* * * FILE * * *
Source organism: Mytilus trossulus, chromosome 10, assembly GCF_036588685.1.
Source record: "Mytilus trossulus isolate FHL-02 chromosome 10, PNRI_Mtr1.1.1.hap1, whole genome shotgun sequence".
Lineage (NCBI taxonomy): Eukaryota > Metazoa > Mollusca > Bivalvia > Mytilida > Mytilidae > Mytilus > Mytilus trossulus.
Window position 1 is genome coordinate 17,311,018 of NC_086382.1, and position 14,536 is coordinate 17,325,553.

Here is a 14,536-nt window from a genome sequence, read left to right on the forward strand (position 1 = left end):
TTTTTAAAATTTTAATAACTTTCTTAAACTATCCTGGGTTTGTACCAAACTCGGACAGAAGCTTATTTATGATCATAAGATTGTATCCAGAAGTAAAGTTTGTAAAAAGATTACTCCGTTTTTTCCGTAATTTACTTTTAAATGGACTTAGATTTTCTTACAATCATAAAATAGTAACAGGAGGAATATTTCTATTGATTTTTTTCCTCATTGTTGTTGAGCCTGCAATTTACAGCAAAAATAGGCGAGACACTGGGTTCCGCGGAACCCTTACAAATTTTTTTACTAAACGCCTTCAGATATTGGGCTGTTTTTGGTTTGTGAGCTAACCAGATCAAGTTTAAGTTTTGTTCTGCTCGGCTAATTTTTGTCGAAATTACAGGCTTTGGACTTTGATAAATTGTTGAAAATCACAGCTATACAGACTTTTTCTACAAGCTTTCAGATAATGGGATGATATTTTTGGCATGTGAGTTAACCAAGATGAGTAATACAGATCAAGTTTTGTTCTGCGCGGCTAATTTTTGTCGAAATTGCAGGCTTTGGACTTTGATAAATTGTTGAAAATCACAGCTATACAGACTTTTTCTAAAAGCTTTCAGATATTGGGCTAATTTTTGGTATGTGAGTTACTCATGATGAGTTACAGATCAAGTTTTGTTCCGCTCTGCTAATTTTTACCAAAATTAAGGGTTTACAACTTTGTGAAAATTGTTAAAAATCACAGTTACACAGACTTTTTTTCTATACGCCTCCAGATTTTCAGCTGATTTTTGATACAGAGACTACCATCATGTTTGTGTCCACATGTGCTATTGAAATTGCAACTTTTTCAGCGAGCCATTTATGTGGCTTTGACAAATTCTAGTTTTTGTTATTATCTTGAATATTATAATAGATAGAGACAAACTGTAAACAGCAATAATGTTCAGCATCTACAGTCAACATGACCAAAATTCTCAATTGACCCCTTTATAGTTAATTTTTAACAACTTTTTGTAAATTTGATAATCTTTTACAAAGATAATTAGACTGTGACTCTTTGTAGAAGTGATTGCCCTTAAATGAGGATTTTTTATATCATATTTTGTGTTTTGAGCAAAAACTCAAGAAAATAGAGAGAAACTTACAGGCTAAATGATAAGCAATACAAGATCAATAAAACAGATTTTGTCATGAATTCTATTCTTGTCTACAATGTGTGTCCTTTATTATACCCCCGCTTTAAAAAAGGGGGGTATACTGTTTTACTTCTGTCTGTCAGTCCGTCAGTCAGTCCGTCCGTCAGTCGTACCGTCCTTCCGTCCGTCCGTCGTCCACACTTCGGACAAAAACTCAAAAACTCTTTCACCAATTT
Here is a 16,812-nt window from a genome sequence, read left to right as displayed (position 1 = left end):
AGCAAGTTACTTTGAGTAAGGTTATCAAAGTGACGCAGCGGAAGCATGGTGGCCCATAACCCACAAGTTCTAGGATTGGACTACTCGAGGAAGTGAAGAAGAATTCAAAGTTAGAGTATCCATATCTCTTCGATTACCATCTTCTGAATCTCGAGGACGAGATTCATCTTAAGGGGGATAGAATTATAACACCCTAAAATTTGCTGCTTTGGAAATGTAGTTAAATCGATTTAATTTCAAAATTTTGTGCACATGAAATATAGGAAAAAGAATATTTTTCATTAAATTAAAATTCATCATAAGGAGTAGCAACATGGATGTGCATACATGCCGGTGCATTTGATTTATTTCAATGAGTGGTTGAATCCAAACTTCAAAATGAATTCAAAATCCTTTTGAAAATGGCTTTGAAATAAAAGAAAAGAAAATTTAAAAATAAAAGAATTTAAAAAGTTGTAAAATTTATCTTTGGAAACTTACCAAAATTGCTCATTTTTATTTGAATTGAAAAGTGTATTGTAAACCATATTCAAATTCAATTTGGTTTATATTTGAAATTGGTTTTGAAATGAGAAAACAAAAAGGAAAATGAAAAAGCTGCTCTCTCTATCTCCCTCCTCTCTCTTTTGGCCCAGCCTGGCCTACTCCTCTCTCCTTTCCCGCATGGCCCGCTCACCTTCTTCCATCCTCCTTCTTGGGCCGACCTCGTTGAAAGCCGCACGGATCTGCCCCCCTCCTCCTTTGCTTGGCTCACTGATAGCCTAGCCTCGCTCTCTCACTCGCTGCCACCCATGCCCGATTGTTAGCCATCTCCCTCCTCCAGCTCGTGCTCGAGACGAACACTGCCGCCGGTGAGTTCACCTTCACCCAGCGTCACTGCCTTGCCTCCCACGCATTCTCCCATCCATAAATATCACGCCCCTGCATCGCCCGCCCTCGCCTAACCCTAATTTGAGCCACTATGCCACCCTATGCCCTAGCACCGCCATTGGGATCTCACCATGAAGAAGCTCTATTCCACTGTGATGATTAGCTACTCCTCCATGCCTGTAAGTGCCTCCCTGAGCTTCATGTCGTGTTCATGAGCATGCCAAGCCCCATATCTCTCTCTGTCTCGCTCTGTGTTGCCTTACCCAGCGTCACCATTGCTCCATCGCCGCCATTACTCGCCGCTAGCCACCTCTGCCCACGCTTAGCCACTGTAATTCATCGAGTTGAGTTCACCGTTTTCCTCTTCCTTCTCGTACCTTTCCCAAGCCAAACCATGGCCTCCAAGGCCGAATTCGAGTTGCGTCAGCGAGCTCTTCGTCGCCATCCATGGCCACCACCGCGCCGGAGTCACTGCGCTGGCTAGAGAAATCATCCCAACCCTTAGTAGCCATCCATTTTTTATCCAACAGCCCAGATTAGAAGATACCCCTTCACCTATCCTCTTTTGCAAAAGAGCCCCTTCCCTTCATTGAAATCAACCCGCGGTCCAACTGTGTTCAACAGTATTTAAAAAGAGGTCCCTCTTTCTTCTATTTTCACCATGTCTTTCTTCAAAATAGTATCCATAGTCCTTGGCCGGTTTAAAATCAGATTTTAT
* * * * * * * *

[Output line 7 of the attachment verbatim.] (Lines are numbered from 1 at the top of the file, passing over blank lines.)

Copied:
Here is a 16,812-nt window from a genome sequence, read left to right as displayed (position 1 = left end):